Jonathan Fryer

Writer, Lecturer, Broadcaster and Liberal Democrat Politician

Archive for November, 2009

Have the Media Lost All Sense of News Values?

Posted by jonathanfryer on Tuesday, 10th November, 2009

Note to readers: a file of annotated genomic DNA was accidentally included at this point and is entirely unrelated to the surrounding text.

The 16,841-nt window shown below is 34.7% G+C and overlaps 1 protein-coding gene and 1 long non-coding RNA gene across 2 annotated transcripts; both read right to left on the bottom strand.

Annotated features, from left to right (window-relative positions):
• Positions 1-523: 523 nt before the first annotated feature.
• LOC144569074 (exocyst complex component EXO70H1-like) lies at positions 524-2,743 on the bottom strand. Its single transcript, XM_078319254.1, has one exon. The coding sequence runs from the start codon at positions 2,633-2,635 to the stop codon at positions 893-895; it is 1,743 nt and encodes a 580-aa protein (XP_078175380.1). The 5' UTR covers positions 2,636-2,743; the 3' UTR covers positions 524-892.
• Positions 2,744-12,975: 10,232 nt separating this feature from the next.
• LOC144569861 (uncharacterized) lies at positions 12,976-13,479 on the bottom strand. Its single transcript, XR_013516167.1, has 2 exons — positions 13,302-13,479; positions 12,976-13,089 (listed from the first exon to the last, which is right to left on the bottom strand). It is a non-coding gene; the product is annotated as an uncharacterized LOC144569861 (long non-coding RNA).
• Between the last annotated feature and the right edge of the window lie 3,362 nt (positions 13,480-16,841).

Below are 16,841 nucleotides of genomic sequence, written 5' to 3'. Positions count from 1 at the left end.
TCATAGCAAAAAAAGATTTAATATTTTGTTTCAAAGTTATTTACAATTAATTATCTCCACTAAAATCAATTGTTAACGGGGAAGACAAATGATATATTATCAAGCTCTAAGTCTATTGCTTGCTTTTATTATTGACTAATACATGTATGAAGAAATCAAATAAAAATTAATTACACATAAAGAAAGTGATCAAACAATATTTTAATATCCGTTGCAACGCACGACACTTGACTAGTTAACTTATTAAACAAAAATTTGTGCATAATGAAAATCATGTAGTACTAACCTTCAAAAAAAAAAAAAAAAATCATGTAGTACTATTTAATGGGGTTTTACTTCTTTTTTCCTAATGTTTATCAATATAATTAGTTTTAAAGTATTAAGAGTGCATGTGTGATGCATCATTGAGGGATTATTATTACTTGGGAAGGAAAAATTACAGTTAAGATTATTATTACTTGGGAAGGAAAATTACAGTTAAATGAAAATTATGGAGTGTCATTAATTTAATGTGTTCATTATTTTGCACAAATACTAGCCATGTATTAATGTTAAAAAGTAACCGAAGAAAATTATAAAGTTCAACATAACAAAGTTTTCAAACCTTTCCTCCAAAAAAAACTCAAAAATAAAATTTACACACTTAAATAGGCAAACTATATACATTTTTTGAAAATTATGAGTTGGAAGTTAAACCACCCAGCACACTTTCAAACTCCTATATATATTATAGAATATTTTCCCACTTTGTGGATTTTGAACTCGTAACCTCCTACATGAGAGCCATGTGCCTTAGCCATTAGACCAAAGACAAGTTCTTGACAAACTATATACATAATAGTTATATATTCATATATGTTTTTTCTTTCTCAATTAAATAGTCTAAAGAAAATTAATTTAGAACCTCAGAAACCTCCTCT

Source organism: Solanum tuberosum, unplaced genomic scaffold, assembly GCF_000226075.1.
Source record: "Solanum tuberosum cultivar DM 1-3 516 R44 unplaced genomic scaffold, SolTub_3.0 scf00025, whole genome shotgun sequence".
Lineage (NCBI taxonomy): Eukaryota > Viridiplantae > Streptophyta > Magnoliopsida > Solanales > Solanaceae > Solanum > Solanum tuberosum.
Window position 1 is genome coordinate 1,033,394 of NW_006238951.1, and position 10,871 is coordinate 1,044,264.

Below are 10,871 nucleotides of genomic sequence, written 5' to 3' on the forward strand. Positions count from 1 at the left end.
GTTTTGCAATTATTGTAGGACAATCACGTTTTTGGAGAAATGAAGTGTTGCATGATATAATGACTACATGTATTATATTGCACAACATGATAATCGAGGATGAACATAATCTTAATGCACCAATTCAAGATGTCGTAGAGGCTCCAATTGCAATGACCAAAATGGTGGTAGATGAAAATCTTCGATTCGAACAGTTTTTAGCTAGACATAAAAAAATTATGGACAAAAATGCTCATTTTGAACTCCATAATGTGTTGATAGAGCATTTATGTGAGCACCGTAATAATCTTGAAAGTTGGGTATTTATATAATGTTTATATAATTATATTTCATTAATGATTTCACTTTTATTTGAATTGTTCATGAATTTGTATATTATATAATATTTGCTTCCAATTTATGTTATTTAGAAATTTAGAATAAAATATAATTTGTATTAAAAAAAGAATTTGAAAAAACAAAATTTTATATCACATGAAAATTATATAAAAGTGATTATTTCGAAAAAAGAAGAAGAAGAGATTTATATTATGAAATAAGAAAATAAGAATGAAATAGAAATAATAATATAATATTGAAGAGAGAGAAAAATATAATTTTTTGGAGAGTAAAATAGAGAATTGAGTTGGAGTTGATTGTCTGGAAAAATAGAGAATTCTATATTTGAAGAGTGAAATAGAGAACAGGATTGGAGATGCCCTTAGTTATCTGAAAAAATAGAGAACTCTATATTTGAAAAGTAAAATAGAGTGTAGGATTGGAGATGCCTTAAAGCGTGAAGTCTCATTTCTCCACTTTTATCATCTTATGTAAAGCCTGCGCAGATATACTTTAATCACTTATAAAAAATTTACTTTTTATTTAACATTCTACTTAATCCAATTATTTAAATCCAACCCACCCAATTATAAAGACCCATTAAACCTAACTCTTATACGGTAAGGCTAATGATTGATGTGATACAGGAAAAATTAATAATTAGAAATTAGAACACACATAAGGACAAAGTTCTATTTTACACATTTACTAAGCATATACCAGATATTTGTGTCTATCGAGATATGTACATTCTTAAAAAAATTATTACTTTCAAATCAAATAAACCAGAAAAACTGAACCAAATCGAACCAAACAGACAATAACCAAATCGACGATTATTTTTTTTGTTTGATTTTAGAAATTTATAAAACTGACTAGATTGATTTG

Sun Brown letterGiven all that there is going on in the world at the moment, it is astonishing and depressing that the British media — including the BBC — have gone totally over the top on the story of Gordon Brown’s handwritten note to Jacqui Janes, the mother of one of Britain’s latest Afghanistan casualties. Let us remind ourselves that the reason this is ‘a story’ is because the Sun newspaper, that most reptilian of organs, has tried to smear Mr Brown by concentrating on his bad handwriting, spelling mistakes etc, while trying to spin that the Prime Minister has insulted the bereaved parent, though I have no doubt that he (having lost one child himself) was being sincere. The Sun, of course, recently announced that it was switching from supporting Labour to the Conservative in its editorial policy, but this whole episode is a shoddy way to underline that point. What is even more disgraceful, though, is that the BBC, in particular, should allow its agenda to be set by a highly partisan piece in the Sun, therefore itself putting Gordon Brown in the pillory. There have been repeated, extended TV news items on the story over the past day or so. Rightly, this evening, the BBC report did acknowledged that the Corporation had received an unprecendented number of emails protesting that the Prime Minister was being treated unfairly on this issue. It would have been interesting for viewers also to have been told how many emails arrived saying that the BBC seemed to have lost its sense of news values, along with most of the rest of the British media.